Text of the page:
Worker Gets Sweet Revenge on Colleague Stealing His Food: 'Ghost Pepper'

Now that more and more people are returning to the office, it seems some employees are a little rusty on workplace etiquette.

This includes not microwaving fish in the communal kitchen, and not eating anything in the fridge which you didn't expressly buy, aside from leftover birthday cake.

But it seems one worker was sick and tired of someone constantly stealing his lunches, so he decided to get revenge in the best way—while also outing the food thief.

The staff member posted a video to their TikTok page, @the_professional9, sharing the workplace drama.

"Someone keeps eating my hidden Chipotle so I order the chorizo bowl and crushed a ghost pepper in it," he captioned the clip.

In the clip, shared on Tuesday, The_Professional filmed themselves in what appears to be the staff kitchen, as they opened the fridge and patted the bag containing their food.

The clip then cuts to them sitting at what looks to be their desk, while in the background, the unmistakable sound of someone coughing and retching can be heard, suggesting the thief had finally got hungry.

The clip, which can be seen here, has been seen more than 22 million times, as people weighed in on the sweet revenge, debating whether it was a prank and its legality.

Meii admitted: "Will never understand how people steal food like that."

AprilKlamke commented: "I have literally never understood why someone would think it's ok to eat someone else's food from work. Spice was well deserved."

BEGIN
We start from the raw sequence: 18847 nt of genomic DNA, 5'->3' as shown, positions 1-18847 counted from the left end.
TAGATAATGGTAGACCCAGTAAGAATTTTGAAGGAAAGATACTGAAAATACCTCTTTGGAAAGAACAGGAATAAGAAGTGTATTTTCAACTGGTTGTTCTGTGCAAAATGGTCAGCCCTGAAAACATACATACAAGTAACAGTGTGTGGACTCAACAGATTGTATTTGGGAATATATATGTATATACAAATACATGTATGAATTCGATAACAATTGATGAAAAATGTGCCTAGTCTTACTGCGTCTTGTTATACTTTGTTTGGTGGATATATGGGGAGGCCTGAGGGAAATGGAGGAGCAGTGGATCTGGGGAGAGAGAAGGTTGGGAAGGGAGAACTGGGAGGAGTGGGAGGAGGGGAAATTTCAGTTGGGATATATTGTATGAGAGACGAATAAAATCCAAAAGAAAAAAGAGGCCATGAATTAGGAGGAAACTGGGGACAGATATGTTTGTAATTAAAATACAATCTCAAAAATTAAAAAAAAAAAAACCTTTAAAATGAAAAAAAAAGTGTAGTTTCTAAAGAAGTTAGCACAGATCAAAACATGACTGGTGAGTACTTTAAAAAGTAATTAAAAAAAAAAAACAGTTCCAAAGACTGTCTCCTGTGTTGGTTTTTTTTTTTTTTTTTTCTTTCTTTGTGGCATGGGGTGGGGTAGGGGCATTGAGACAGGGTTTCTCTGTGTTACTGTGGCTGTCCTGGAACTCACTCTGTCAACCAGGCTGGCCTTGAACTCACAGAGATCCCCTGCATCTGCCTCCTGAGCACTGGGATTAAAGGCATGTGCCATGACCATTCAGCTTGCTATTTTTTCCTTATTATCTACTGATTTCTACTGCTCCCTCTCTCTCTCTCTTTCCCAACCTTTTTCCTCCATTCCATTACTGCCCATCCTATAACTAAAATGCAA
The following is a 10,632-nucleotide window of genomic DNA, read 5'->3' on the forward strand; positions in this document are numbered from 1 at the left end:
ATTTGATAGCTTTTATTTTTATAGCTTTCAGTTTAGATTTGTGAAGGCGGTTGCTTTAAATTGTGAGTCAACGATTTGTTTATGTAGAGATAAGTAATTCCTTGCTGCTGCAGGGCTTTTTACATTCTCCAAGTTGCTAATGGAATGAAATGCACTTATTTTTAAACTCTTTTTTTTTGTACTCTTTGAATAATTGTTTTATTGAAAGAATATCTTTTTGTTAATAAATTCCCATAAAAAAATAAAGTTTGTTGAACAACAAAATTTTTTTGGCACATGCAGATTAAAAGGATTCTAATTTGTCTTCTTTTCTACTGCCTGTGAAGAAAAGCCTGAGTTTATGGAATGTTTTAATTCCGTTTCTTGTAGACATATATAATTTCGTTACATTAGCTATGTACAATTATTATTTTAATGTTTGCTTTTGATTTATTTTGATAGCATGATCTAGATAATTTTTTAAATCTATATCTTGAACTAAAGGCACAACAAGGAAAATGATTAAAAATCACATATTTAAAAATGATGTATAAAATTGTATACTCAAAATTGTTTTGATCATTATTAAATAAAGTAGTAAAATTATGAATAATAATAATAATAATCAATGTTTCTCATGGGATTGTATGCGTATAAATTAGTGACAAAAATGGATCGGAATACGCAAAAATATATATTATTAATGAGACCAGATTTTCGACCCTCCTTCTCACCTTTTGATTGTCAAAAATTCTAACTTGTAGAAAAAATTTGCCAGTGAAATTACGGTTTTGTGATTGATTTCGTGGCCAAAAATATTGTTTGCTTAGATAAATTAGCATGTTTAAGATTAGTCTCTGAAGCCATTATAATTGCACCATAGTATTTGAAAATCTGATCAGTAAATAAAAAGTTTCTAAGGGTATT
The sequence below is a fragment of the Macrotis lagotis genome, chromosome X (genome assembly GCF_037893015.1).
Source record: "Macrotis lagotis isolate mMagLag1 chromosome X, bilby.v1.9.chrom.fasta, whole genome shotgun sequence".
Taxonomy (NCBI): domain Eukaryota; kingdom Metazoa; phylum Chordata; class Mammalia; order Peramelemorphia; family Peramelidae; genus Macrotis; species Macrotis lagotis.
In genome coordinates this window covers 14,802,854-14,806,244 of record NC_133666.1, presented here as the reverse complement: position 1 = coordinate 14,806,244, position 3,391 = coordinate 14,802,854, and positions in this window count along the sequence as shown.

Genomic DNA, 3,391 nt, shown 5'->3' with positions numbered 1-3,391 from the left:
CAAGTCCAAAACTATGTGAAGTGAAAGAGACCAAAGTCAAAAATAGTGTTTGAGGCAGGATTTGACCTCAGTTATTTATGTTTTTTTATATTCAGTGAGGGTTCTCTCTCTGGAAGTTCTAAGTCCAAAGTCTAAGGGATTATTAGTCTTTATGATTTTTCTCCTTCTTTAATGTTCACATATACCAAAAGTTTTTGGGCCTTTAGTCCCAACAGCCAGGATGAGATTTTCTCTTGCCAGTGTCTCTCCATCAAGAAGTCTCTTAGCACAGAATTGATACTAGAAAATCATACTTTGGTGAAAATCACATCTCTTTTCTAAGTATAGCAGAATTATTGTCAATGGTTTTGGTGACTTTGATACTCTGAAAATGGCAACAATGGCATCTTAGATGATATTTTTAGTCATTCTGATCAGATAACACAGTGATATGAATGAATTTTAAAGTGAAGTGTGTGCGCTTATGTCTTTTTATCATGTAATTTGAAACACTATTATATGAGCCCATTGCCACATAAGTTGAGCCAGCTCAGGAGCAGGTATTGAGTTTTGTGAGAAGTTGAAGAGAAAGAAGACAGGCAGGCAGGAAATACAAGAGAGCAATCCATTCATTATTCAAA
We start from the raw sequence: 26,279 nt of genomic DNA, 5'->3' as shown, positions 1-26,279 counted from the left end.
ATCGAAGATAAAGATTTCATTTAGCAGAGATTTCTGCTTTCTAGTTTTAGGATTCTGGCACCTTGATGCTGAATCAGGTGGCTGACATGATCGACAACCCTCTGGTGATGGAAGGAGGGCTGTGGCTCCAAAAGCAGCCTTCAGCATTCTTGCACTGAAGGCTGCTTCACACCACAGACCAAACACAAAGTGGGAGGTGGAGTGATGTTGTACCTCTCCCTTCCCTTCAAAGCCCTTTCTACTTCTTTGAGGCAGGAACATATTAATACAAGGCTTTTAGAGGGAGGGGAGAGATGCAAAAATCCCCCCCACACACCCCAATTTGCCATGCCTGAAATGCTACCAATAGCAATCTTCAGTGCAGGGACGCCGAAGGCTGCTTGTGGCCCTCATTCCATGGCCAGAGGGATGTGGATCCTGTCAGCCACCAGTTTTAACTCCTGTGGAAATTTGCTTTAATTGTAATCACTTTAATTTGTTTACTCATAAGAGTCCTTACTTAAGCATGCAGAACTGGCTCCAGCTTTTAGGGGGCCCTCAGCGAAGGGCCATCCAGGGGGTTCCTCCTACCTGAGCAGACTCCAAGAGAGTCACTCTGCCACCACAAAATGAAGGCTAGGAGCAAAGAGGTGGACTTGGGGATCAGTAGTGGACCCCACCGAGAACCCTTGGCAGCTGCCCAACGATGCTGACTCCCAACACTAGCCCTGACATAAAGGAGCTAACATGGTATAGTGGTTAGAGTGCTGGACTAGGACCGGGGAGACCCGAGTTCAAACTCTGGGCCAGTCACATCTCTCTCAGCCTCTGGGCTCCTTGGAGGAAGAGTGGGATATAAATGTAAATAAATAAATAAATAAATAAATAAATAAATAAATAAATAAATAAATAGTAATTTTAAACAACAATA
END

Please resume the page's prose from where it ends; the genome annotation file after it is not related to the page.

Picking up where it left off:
Christine Burns wrote: "How is there this epidemic of people who comfortably steal their coworkers' lunches?"

Matt Moriarty thought: "That's how you protect a lunch!"

Lynni reckoned: "Cause you can't complain bout food you wasn't supposed to be in."

Brandon Crossman598 suggested: "That's when you walk up to them and say I hope you learnt your lesson not to touch what's not yours."

RadSadLadd raved: "That's the smartest thing ever."

Haley Nicole admitted: "Once had someone eat my food every day too. So I made him a plate of laxative brownies... he didn't eat my food again."

And in response to some people claiming the actions were illegal, Jay pointed out: "What y'all saying this illegal, what if he made this for him, and someone else eating it."

The ghost pepper, otherwise known as the Bhut Jolokia, is among the spiciest chilies in the world.

Website Pepper Scale noted: "This is the bad boy of the chili world, weighing in from 855,000 Scoville heat units (SHU) to an eye-popping 1,041,427 SHU."

For comparison, a jalapeno clocks in at between 2,500 to 8,000 SHU.

And the site shared what the food thief can expect after eating the laced Chipotle, saying: "Though what's interesting about the ghost's spiciness is its slow burn. Some super-hots attack the front of your mouth with full force quickly.

"You know it's dangerous the minute you bite. The ghost chili plays differently. It's extremely hot on first bite, but the heat slowly builds, moving to the back of your throat, and lingers for a prolonged time. For some, it can take 15 to 30 minutes to clear the intensity of the heat.

"Over time, the heat of this pepper will bring out hiccups, intense burning, numbness, eye-watering, and general sweating."

Newsweek reached out to @the_professional9 for comment.

File photo of lunch and chillies.
File photo of lunch and chillies. A man revealed he added some spice to his lunch after his food went missing. JoviNetBR / Nadezhda Mikhalitskaia/Getty Images